2021 NFL Draft Prospect Rankings

Title Illustration By: FR24 News English


The NFL Draft is at the end of next week. There are many good players in this draft. Some positions are loaded with quality NFL-caliber players, while some positions are thinner with less talent. Here are my top-5 players for each position.

Photo: Paul Sancya / Associated Press


Quarterbacks


1. Trevor Lawrence, Clemson


I don’t think I need to explain this one. Next!


NFL Comparison - Andrew Luck


2. Zach Wilson, BYU


Wilson has great playmaking skills who can definitely step in, and help a losing team. He has a good strong arm, capable of making every throw.


NFL Comparison - Patrick Mahomes


3. Justin Fields, Ohio State


Fields can do it all. He has carved up Clemson twice, in two years, and did well vs. the Crimson Tide defense in the National Championship. Whoever gets him is going to be really happy two years from now.


NFL Comparison - Deshaun Watson


4. Trey Lance, NDSU


Lance has raw playmaking skills, and is a dazzling playmaker. If his skills develop, he could become the best QB in the class.


5. Mac Jones, Alabama


Jones is the closest thing to a pure pocket passer in this top 5. He has enough speed to create plays, and he has an accurate arm. If he is put in the right system (look at him at Bama), he can be a good signal-caller.


NFL Comparison - Ryan Tannehill

Photo: Tim Heitman


Running Backs


1. Travis Etienne, Clemson


Etienne gets the top spot of Najee Harris, because Etienne has better hands. He is a great playmaker with the ball in his hands, and is a great prototype for the next three-down back.


NFL Comparison - Alvin Kamara


2. Najee Harris, Alabama


Harris is a classic Alabama back. Big, strong, hard to tackle, but he has steaky good hands. He has crazy athleticism, as Harris is known for his crazy hurdles. The team who gets him, will love it.


NFL Comparison - Derrick Henry, with better hands


3. Javonte Williams, North Carolina


The first of the UNC backs is Javonte Williams. He is the better pass-catcher, though their numbers are quite similar. Williams has the higher upside, as he is younger. He can become a good, starting-caliber RB in the NFL.


NFL Comparison - Cam Akers


4. Michael Carter, North Carolina


The other North Carolina running back is Michael Carter. He is the better pass-blocker, which makes him a perfect 3rd down back.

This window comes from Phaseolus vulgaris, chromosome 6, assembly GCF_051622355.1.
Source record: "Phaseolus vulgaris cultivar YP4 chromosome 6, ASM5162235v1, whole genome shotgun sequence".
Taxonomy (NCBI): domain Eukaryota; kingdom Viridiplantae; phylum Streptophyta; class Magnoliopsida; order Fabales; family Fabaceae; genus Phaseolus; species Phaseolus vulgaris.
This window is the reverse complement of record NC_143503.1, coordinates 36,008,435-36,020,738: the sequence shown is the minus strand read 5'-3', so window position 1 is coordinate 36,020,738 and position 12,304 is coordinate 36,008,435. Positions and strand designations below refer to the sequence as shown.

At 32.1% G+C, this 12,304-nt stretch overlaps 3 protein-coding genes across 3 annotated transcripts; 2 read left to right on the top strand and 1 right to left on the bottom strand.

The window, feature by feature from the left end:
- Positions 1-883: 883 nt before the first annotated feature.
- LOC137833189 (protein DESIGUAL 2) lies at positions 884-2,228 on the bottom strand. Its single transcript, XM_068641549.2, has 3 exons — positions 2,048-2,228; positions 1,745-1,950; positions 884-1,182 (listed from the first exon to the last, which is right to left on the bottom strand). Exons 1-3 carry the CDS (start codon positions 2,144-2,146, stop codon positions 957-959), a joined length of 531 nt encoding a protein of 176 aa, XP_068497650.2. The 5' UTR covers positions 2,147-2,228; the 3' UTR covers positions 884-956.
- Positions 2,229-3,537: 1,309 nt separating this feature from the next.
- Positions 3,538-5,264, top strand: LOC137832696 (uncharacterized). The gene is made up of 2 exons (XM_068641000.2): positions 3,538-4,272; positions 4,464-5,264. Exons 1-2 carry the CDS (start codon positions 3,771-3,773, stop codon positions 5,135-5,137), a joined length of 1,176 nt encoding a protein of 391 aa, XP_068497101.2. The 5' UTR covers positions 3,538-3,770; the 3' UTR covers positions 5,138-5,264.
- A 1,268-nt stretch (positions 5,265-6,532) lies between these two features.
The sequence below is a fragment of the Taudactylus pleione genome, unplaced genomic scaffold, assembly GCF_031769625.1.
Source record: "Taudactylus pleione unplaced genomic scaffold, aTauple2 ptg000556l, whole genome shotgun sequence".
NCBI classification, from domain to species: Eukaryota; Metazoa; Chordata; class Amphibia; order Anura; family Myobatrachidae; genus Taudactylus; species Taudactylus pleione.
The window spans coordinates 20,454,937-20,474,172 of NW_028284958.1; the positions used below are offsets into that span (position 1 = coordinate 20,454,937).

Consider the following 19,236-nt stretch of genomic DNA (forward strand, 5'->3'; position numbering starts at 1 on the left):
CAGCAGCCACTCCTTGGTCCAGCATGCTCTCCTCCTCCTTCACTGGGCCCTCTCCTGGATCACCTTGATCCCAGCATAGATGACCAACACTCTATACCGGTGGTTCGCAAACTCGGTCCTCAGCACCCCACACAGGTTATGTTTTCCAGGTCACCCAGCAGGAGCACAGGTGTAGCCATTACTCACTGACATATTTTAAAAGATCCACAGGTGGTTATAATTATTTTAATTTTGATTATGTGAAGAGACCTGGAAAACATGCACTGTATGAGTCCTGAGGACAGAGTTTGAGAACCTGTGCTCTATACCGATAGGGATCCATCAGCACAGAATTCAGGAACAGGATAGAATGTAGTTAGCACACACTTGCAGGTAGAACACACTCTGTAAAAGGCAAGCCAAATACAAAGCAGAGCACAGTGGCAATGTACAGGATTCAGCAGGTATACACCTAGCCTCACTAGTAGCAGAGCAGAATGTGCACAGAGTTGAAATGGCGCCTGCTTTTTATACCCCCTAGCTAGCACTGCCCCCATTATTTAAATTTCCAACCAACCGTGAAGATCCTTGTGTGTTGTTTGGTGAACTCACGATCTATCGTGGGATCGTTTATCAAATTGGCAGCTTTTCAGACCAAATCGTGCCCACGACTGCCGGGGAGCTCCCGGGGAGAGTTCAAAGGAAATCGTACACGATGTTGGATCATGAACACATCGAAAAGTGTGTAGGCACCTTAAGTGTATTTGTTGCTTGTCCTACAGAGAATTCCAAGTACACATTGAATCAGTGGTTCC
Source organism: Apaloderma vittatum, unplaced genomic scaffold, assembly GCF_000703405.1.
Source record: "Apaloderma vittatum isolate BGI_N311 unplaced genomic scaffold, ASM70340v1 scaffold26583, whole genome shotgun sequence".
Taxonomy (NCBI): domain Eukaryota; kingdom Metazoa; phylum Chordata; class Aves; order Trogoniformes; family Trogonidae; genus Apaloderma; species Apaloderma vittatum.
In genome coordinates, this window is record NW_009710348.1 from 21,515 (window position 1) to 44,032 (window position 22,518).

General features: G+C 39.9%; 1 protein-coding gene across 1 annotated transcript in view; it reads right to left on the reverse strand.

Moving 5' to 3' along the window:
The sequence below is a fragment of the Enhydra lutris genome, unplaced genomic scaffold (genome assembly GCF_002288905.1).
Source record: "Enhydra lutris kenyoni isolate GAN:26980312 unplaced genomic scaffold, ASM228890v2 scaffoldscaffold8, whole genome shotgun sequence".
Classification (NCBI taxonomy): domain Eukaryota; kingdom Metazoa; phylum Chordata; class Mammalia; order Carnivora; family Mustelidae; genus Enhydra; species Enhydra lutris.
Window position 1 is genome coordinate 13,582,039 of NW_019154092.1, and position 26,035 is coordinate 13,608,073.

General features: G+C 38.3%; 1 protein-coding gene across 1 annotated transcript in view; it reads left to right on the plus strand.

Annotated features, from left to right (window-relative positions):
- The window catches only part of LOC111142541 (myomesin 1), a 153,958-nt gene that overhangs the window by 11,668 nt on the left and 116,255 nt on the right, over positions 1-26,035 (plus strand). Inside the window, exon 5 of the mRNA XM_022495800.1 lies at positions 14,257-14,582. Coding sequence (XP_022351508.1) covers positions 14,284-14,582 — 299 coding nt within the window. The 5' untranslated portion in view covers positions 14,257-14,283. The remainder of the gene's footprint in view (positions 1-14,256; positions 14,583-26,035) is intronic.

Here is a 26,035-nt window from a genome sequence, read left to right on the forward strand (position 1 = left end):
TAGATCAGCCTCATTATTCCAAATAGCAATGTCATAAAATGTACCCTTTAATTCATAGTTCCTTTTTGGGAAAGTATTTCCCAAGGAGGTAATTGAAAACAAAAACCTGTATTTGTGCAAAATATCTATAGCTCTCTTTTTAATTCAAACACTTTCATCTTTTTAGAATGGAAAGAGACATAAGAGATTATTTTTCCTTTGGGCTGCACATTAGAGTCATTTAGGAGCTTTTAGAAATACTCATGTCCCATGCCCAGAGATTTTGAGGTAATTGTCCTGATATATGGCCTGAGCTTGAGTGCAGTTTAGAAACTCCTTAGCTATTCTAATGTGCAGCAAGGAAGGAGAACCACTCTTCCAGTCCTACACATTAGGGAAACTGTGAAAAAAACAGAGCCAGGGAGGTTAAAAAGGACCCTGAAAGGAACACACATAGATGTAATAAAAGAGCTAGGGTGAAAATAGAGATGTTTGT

NFL Comparison - Dion Lewis


5. Chuba Hubbard, Oklahoma State


Hubbard is good out of the backfield as a pass catcher, and as a runner. He has the ability to create big plays, and is a solid Day-2, Day-3 option. He brings intrigue as a gadget weapon, as well.


NFL Comparison - Nyhiem Hines

Photo: Scott Clause / USA TODAY


Wide Receivers


1. Ja’Marr Chase, LSU


Chase is the best receiver on the board. He won the Biletnikoff Award in 2019, before his opt-out in 2020. He is a great route runner, and has the mold for a perfect number one target.


NFL Comparison - Stefon Diggs


2. Jaylen Waddle, Alabama


Waddle gets the two-spot over his teammate, Devonta Smith. Why? Well, Waddle is a flat out baller. He is electric with the ball in his hands, and has a legitimate shot to be the first wideout picked.


NFL Comparison - Tyreek Hill


3. Devonta Smith, Alabama


Smith won the 2020 Heisman Trophy, and racked up oover 200 yards in the National Championship. He is a refined route runner, who also has crazy quickness, and explosiveness.


NFL Comparison - Davante Adams


4. Kadarius Toney, Florida


Toney is a crafty route runner, who also provides speed for home run balls. He didn’t produce in his first three college seasons, but for teams in the back end of the first, he is worth it.


NFL Comparison - A faster Kennan Allen


5. Rashod Bateman, Minnesota


Bateman has an odd player card. He has incredible balance, coupled with a nice route tree, and soft hands. He can play inside, and outside, and also has a chase to be a gadget weapon, in the NFL.


NFL Comparison - AJ Brown

Photo: Kim Klement / USA TODAY Sports


Tight End


1. Kyle Pitts, Florida


The NFL has never seen a guy like Pitts. As big as Gronk, hands like Kittle, and as fast as a wide receiver. He could be the best pass catcher in the draft. Whoever lands him, has a chance to get the best TE of all time.


NFL Comparison - There is none. He’s just that special.


2. Pat Freiermuth, Penn State


Freiermuth is a very interesting prospect. He will most likely be picked in the second round, but has enough upside to be a first-round pick. He is a big security blanket, at 6’5” 260 lbs, and could help in the development of one of the QB’s I listed.


NFL Comparison - Hunter Henry


3. Brevin Jordan, Miami